Unsurprisingly, game tactics are as simple as the game play. This is a game of counting what cards that your rivals have played in order to try and work what the best card that they have their hand is. If you can play a card higher than that and it is not tied with any other player’s card, then you just might find yourself at the front of the “not losing a limb” queue. Included in the game are rules for four variants that allow two or three participants rather than the minimum of four; for a longer game; and a memory aspect to be added to the game. Expansions are available that allow for a seventh player and let a player control the shark!

Personally, Get Bit! is too light for continued play for my tastes. I would not want to play more than twice before it loses all of its limbs as far as I am concerned. Nevertheless, it is an enjoyable game, a fun game, an easy to teach game, and a good looking, very tactile game. Plus everything fits into the game’s very nice box.

Friday 30 November 2012

Kiss Kiss Fang Fang

Imagine if you were a former spy or intelligence officer or intelligence analyst, and you discovered a fundamental truth about the world. A truth that revealed just who was in charge of the world and might just have been in charge of the world for centuries or more… Not just mere humans of the New World Order or the Prieuré de Sion, but vampires! What if these vampires were really in charge of your former agency? Or the government? Or an international bank? Or all three? What would you do? This is the set up for Night’s Black Agents, the latest RPG to be written by Ken Hite using the GUMSHOE System, an RPG that the author pitches as “The Bourne Identity meets Dracula” or a “Vampire Spy Thriller.”

Published by Pelgrane Press, Night’s Black Agents, brings together the genres of espionage and horror in the post-Cold War period of the here and now, not in a singular blend, but as an assortment of ingredients from which the Game Master or Director, creates two dishes, tempering or sharpening them with certain flavours before intentionally colliding the two together. In other words, Night’s Black Agents is essentially a pair of toolkits, one to create the desired type of espionage, the other the desired type of vampire, backed up with the means to run the two against each other. The default setting is the “vampire spy thriller,” one of horror and shadows combined with bursts of action interspersed with the methodical processes of the espionage story. The toolkit allows the GM to model his campaign so that he can emphasise the psychological impact of being a spy, such as in Alias or Callan; the gritty, almost mundane feel of espionage as in Rubicon or The Sandbaggers; the genre’s “wilderness of mirrors” world of shifting allegiances and hidden agendas as exemplified by the best of John Le Carré’s fiction; and the high stakes patriotism of the novels of both Tom Clancy and Ian Fleming. Each of these models is a Mode, respectively Burn, Dust, Mirror, and (High) Stakes Mode, and there are indicators throughout the pages of Night’s Black Agents that point out where one rule works for one Mode and not for another.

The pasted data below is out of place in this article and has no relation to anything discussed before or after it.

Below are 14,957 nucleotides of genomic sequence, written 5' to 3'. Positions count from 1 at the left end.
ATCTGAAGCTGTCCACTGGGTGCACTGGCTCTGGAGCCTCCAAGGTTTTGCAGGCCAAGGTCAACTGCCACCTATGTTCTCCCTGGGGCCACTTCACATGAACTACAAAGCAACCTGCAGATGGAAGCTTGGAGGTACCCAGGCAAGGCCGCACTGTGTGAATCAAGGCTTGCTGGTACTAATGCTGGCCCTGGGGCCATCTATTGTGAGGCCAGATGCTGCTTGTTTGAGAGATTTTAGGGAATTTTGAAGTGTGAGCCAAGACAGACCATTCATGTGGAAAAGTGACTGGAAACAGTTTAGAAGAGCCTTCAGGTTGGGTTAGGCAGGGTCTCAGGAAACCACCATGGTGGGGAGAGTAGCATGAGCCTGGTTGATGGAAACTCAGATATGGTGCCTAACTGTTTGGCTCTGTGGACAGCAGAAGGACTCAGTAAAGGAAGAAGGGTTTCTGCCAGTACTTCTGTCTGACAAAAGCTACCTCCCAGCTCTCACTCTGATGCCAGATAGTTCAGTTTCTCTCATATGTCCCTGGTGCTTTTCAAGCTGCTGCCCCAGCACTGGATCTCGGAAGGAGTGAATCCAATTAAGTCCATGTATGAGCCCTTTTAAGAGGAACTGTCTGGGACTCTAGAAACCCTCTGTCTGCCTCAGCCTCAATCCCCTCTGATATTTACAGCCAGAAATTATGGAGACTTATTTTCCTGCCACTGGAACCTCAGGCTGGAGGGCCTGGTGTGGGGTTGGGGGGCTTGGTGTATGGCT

So for example, in a Mirror Mode game, there is the possibility that one Contact per session will be flipped and work for the other side; players can choose to keep their agents’ Drives secret from each other; the Director can implement the mechanics for Trust between the player character agents; and an agent’s funding and equipment is likely to come from clandestine sources. Whereas, for a game in the Dust Mode, the players have fewer General Abilities (these being the more physical aspects and skills of an agent); no Military Occupational Speciality or MOS; cannot miraculously find high-resolution images within blurry video or pictures when using the Data Recovery Interpersonal Skill; when falling, it is not possible for a player to use either his Athletics or Hand-to-Hand ratings (if they are high enough) to ease a fall by bouncing between walls; and of course, gun fights can be lethal. These are not the only options to help a Director run a Night’s Black Agents campaign in either the Mirror or Dust Modes, but for the most part, the options and suggestions given throughout the book are all about “dialling down” the rules from its default of the “vampire spy thriller.”

Character creation adheres to the GUMSHOE System rules, with players assigning two pools of points to two types of Abilities. The smaller number of points is assigned to an agent’s Investigative Abilities, which are used to gather clues; the larger number to his General Abilities, which represent his physical skills. Apart from in Dust Mode, which does not use them, what an agent prior did to going solo or private, is represented by his MOS, his area of expertise. Several are listed, from Analyst and Asset Handler to Wheel Artist and Wire Rat. Primarily each MOS lists the minimum Investigative and General Abilities required to have carried it out as a job, but it also gives the possible positions with various agencies. So for example, an agent with the “Bang-and-Burner” MOS could have been an IRA bomb builder or a Special Branch bomb disposal expert whereas an agent with the Wheel Artist MOS could have been a Union Corse car thief, a DGSE “Action Division” driver, a Deutsche Bank-provided chauffer, and so on.  Besides assigning points to his character’s Abilities and choosing his MOS, a player needs to define more of his character’s Background, his Sources of Stability (these help keep an agent grounded when he is under stress or threatened, but can be undermined or subverted), and how he fits into the team that the player agents will form.